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    Real Strategy Requires Cunning

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Chapter I The Return of the Wolf​
The waters off the coast of Dublin were the dull color of iron. The Irish Sea was unusually calm, but rainclouds in the east blocked out the rays of the rising sun. The same wind that was blowing the storm toward the Emerald Isle gave purpose to the sails of a pair of galleys making their way to Dublin's harbor. The vessels had peeled away from another three dozen gently rocking about three miles from the shore.

Aboard one of the galleys, under streaming banners with white wolf heads on green fields, stood Conall Mac Carthaigh, the first of his name, Duke of Connacht, Gwynedd and Meath, Lord Protector of Orkney, King of Ireland and Wales. He stood at the prow of the ship and stared at the fast approaching city with intense dark eyes. Only 25 years of age, his mouth and jaw were already hidden under a thick black beard and moustache. Although his hooded greatcoat of bear hides made him appear quite large, Conall was by no means an imposing figure. Many would call him thin at first glance, or weak, if they dared insult him, however the young monarch was no stranger to deeds requiring martial prowess. The bastard sword, on whose hilt he now rested his right hand, had tasted the blood of many a foe.

The young king ignored his general, Báetán of Kildare, as the man came to his side. Báetán was a head taller than the monarch. He was clad in a cape-less suit of light studded leather armor and kept his distance from the edge of the galley's bow in fear of drowning.

'Beg your pardon, Your Grace, but thank the Saints we're finally here,' the general bared the teeth of his open mouth in what could not be mistaken for a smile.

Conall turned his head for a moment and presented the general with a curt, polite smile.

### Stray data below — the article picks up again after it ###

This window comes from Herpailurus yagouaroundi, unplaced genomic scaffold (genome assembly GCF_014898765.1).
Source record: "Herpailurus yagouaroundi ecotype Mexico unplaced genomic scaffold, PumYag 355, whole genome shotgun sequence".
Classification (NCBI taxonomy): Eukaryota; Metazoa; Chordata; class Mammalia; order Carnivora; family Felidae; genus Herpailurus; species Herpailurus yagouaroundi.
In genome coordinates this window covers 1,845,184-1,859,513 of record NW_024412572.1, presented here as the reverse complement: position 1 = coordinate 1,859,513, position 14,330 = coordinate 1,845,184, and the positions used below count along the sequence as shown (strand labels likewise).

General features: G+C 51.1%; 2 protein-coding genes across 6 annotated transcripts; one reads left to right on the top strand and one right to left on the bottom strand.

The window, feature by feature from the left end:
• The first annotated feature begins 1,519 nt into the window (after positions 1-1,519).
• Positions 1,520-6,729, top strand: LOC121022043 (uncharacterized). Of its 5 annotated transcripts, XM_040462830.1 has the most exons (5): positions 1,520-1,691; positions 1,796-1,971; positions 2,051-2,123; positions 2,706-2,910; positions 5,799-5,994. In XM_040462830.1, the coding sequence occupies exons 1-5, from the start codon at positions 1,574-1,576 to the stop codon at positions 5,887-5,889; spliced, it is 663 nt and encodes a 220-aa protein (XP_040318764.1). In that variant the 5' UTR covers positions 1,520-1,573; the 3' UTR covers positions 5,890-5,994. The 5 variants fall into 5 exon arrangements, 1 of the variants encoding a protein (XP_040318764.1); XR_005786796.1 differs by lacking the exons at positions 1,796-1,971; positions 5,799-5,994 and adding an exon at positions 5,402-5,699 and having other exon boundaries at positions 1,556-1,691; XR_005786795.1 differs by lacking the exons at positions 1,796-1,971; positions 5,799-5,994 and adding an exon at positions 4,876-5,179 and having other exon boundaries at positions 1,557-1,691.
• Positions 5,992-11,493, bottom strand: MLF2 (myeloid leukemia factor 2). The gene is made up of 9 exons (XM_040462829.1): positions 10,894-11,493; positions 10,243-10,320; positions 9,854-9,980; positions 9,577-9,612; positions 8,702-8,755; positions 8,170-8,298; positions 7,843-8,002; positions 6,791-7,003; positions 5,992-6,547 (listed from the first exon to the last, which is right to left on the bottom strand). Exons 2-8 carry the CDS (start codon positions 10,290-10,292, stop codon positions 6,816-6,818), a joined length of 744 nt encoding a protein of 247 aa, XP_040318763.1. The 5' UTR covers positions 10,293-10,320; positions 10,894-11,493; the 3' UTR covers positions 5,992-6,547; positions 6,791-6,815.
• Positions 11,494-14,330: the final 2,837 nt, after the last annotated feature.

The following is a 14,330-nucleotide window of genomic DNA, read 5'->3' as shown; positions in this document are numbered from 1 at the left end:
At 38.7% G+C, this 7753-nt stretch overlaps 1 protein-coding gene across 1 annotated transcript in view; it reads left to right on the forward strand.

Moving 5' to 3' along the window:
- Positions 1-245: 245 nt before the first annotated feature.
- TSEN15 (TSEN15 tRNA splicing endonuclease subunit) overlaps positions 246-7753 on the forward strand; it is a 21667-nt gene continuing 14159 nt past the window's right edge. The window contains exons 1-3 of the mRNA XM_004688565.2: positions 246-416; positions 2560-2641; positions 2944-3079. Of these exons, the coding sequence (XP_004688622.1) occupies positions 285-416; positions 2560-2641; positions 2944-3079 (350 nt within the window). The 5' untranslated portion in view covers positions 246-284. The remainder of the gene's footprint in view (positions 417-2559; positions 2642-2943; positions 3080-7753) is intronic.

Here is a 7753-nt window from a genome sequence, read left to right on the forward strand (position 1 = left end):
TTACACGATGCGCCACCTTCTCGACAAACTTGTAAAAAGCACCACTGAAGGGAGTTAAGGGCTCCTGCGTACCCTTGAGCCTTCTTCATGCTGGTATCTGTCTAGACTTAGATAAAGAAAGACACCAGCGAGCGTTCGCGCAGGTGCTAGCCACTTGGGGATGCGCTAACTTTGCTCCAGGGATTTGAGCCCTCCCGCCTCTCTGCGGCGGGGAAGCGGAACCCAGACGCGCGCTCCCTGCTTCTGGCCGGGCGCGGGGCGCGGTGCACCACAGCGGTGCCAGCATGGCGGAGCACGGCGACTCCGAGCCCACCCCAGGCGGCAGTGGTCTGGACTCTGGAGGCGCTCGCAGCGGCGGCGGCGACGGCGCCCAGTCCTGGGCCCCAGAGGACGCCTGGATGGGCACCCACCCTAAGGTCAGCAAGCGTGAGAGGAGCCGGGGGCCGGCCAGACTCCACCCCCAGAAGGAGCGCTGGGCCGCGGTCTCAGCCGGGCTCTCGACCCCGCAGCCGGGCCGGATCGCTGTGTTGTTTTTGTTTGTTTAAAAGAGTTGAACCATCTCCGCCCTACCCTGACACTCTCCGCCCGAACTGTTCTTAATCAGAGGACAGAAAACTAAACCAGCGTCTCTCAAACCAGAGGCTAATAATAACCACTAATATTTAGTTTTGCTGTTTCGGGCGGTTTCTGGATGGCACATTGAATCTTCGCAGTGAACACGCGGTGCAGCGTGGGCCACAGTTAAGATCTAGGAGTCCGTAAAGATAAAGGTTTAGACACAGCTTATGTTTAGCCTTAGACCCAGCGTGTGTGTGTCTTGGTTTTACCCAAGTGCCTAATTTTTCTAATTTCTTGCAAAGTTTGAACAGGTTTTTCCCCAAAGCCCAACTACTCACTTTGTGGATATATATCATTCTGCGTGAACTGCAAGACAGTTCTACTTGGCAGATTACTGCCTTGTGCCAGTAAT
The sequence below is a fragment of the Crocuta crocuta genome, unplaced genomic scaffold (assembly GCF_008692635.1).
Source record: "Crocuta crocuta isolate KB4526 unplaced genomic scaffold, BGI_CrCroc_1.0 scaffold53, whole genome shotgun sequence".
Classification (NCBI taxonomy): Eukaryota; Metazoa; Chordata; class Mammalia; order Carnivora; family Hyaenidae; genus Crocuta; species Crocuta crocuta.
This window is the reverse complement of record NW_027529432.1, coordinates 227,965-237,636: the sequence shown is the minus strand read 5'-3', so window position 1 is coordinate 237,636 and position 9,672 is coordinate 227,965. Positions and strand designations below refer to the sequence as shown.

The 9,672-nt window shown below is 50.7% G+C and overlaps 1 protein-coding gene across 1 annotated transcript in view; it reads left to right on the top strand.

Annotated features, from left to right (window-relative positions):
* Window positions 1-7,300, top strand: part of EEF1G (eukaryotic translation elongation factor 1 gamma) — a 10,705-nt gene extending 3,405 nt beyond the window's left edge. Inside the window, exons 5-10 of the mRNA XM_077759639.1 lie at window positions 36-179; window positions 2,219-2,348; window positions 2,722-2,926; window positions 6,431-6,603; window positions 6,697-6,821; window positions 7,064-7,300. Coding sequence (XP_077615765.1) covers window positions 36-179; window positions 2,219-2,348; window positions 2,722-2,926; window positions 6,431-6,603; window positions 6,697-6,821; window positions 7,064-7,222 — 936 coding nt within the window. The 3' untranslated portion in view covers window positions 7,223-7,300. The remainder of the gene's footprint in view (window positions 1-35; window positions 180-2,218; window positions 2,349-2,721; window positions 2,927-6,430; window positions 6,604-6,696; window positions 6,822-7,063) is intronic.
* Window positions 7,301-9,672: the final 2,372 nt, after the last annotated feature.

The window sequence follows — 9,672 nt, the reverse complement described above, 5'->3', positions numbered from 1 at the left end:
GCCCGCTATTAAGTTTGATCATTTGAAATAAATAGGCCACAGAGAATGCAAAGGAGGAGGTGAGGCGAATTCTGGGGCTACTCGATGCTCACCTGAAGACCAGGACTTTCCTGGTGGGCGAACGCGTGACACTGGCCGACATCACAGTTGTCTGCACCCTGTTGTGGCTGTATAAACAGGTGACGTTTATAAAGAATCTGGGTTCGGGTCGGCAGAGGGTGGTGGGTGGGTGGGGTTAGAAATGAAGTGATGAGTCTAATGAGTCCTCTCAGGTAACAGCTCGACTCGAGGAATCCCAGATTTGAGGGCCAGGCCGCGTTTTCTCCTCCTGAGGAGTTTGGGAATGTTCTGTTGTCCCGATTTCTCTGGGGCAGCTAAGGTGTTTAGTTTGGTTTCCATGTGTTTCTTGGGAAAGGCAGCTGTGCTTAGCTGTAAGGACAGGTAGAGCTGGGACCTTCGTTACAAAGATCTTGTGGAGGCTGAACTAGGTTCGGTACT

'I am afraid that this is only the first of many such journeys that we will have to face, my dear Báetán,' the king's voice was not very deep, but not effeminate. The Gaelic lilt to his speech was accompanied by an ever-present rasp in the back of his throat, the result of a childhood spent on learning to marshal men in the heat of battle, 'Éire must be ruled from Dublin, but her armies must be commanded from Conwy.'

Báetán nodded his head with a low grumble of dejection that remained inaudible over the crashing of the waves.

As the king's galley drew closer to a wooden pier protruding from Dublin's coastline, its escort lowered its sails and assumed a position at the mouth of the harbor. Conall glanced back at the second vessel and nodded to himself. He lowered his hood to reveal a head of short, black hair with the barest streak of silver - the king's childhood had been brief.

'By the end of this day, the crown of Ireland shall rest atop my head,' he presented Báetán with another curt smile before jumping overboard just as the galley made contact with the pier, 'There is not a moment to spare, general. My father will not put himself in the ground.'

Báetán cringed at the distasteful remark, but then again the boy had not seen his father since he was fifteen.


King Conall's Fleet Near Dublin Harbor​
*​

By noon, rainclouds had engulfed Dublin and Castle Trim. The deluge they unleashed drummed incessantly against the clay tiles and stone walls of the stronghold's great hall. The chamber's open windows allowed puddles to form inside its mortared shell. The only thing that prevented the damp chill of early January from permeating to the center of the hall was a circle of braziers erected around a rectangular table. Nevertheless, the figures seated around it all chose to remain dressed in their heaviest furs.

Conall sat at the head of the table with a map spread between his elbows. His eyes seemed empty as he surveyed the borders of his holdings.

To his right sat Ealdmund, the newly crowned Duke of Ulster, a master rogue, an unbecoming scar running down the side of his face, whom Conall's father had elevated far beyond a modest birth. Truth be said, Ealdmund was no more than a common cutthroat who happened to be in the right place at the right time to force a gate open and force the English out of their last Irish stronghold.

Next to Ealdmund sat Duke Gwenwynwyn, the only Welsh member of the royal council of Ireland and Wales. At 58, he was also the oldest member.

The opposite side of the table was occupied by two of Conall's distant cousins, Mac Carthaighs nonetheless, the Dukes of Leinster and Munster. One was five years older than the Irish king, the other was five years younger, but Conall could never remember which one was which.